English Channel myths

IronMikeIronMike Northern VirginiaCharter Member
edited January 2013 in General Discussion
I'm throwing a couple of ideas/issues in this one thread. But they both deal with the EC.

I'm the crazy swimmer here on Embassy Moscow. That's what I'm known as. The pool here is 50 feet 4 inches in length, so it takes three laps to swim just over 100 yards. Most people here don't swim. In fact, most often, I have the entire pool to myself. All four lanes. It's wonderful.

People are flabbergasted when I tell them I've swum three hours straight in that pool. They simply can't imagine even swimming a half hour, with stops, in so small of a pool. What does this have to do with the EC? Well, after being here for almost three years, just one week ago I learned that people on the embassy have been passing along a rumor that I've swum the EC.

Incredible! I've given no one an inkling that I'm even planning on trying the EC (someday). Most people don't even ask me why I'm swimming 3 hours straight. Most don't know that I'm a marathoner. Hell, most don't even know what a marathon swim means (and, I'm learning, most of us don't agree on the definition).

Second myth: I've heard tell, actually I've read it somewhere but cannot now find it, that more people have been in space than have successfully swum the Channel. Well, while composing a post for my blog, I wanted to link to this "fact." Guess what?! Not true! According to http://www.dover.uk.com/channelswimming/stats.php, 1249 people have successfully solo'd across the EC. According to http://en.wikipedia.org/wiki/List_of_space_travelers_by_name, only 528 people have been in space. WTF? Where'd I hear the outer space/EC factoid?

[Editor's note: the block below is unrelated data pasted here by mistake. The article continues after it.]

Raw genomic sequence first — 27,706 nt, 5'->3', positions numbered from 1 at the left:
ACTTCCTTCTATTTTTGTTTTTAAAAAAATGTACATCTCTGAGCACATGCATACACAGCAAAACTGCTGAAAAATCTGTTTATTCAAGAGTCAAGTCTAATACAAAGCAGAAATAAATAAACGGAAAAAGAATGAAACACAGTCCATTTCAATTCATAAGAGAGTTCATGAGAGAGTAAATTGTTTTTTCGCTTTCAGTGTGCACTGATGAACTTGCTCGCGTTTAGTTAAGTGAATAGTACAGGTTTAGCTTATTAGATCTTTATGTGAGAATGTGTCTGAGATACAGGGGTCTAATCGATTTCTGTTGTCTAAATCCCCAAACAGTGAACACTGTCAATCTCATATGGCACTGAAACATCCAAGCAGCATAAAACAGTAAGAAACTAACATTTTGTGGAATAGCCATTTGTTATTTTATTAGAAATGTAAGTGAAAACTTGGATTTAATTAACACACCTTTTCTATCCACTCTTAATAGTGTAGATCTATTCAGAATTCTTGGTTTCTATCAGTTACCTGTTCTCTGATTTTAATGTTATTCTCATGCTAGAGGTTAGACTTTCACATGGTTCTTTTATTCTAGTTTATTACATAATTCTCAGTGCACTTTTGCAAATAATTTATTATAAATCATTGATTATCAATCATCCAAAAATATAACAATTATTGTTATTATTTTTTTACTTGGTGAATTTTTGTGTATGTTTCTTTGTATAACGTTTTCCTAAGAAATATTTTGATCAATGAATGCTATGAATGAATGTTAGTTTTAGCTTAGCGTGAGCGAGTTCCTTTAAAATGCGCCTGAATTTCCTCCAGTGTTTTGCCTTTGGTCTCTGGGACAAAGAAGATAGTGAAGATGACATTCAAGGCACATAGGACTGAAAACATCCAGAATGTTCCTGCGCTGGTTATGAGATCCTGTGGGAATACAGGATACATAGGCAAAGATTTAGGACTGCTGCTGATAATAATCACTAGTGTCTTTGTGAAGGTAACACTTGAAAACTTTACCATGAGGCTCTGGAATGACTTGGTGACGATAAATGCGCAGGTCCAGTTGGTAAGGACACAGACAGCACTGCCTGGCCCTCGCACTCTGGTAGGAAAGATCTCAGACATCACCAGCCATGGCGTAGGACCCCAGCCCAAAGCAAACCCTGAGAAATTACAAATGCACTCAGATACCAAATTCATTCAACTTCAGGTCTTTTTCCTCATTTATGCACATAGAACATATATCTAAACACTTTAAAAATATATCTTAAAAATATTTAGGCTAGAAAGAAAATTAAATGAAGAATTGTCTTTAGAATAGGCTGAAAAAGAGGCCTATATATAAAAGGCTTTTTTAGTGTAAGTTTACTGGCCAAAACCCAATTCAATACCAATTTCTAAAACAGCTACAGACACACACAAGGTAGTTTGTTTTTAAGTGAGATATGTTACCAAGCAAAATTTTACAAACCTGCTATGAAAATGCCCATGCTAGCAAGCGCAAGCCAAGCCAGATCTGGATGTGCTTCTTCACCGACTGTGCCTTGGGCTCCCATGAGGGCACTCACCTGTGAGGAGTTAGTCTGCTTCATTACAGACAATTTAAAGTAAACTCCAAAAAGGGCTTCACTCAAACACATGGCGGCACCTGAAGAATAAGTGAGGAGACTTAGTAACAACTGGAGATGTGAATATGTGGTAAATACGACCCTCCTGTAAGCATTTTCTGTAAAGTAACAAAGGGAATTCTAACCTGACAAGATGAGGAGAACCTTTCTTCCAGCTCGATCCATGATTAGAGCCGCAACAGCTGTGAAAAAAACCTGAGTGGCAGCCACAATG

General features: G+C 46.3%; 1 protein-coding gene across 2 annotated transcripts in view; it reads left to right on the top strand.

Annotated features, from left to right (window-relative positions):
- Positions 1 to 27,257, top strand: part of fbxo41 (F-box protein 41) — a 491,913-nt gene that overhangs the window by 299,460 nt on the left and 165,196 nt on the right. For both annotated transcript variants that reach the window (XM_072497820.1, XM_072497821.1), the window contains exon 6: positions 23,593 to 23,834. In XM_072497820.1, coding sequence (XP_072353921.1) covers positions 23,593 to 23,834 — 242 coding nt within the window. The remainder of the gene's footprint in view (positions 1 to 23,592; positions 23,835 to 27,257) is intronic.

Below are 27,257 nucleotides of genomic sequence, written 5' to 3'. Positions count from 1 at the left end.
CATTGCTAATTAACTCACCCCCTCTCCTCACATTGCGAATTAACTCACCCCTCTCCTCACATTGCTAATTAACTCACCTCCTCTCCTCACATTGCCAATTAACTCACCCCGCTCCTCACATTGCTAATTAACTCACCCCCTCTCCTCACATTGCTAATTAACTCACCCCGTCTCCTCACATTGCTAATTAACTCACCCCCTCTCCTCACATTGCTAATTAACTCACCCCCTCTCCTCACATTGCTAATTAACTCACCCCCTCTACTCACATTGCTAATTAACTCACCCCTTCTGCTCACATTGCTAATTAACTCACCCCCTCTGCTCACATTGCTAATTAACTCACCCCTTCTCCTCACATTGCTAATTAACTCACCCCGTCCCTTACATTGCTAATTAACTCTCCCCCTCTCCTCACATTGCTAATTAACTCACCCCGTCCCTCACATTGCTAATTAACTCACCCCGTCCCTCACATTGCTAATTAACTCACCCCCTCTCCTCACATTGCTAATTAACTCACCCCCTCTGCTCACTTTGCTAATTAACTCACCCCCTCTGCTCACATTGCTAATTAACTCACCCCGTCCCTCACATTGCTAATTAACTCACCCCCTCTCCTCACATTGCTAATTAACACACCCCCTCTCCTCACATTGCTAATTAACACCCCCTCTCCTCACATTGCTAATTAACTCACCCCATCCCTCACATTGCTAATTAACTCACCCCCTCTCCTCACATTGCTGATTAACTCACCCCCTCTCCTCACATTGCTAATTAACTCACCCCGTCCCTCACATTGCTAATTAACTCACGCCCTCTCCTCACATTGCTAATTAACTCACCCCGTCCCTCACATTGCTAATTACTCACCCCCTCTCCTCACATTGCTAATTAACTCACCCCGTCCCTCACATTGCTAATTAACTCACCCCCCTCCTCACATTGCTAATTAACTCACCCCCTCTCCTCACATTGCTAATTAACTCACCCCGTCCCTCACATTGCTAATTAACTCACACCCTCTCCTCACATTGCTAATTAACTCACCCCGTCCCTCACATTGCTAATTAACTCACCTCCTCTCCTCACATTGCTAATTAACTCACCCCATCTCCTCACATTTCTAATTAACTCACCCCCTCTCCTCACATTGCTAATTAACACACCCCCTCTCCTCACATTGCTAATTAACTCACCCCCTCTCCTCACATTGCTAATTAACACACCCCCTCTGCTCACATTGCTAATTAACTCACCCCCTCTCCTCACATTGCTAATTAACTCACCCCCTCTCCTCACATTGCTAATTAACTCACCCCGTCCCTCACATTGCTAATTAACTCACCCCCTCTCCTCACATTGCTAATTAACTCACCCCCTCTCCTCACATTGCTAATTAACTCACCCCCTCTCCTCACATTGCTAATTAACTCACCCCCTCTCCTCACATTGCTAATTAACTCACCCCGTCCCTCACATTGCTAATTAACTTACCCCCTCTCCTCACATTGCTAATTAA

Now those are the main myths I wanted to talk about, but there are others. I still have people tell me that the EC without a wetsuit is no problem since "you can lube up your entire body to stay warm." ;)

We're all just carbon, water, starlight, oxygen and dreams



  • loneswimmerloneswimmer IrelandCharter Member

    The biggest myth as you said is that you grease up to stay warm. Also that the main lube is goose fat (whereas we all know it's baby dolphin juice). The famous Gertrude Ederle photograph throws a long shadow.

    Another we hear all the time is that unless you are FAT it's impossible and you'll need to put on a lot of weight to get it done. I was once told I'd have to put on 10kg if I ever wanted to swim the Channel, (after I'd already done so).

    One pilot told me that he had a swimmer show up from the US in 2010 (he was very specific about this) who believed that the best feed was UK dinner fare, so his feeds were to be based on traditional English Sunday roast dinner, served from Tupperware boxes, though that's less a myth than idiocy I guess.

    Some are less prosaic. One myth seems to perpetuate amongst less experienced swimmers that you don't have to train in rough or cold water. Another is that you can decide a few months beforehand to swim and just show up at the dock(whereas in reality 2 years advance booking is required for a good tide and slot, though you can get lucky a year out).

    One that's open for debate but much repeated is that you will never be same again after a Channel solo.

    The failure rate is often incorrectly given as 70%. That's the overall historical rate, whereas it's the success rate in recent years, due to improvements in training and feeding.

    I rarely hear the Space one, but the true fact you'll hear repeated, and will repeat yourself because it's useful, is that there have been between three and four times as many people who have summitted Everest as the EC.

    The biggest and most annoying myth for many of us is that the number of successful Soloists to date is under 900. This is still perpetuated because (I saw it happen last month) journalists contact the CSA who don't give them the combined CSA AND CS&PF figures, which stood at just over 1200 ratified at the end of last season, as you say.